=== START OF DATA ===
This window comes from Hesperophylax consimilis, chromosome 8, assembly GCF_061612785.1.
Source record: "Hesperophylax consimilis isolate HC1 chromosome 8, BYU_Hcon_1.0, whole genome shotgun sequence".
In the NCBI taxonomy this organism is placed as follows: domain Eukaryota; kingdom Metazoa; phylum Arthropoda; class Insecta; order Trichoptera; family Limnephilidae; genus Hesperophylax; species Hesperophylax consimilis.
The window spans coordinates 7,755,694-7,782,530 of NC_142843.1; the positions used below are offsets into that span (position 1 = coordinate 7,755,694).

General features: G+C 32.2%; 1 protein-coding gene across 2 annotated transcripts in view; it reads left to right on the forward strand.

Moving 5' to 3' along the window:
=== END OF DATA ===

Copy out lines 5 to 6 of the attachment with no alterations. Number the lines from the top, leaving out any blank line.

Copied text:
General features: G+C 32.2%; 1 protein-coding gene across 2 annotated transcripts in view; it reads left to right on the forward strand.

Moving 5' to 3' along the window: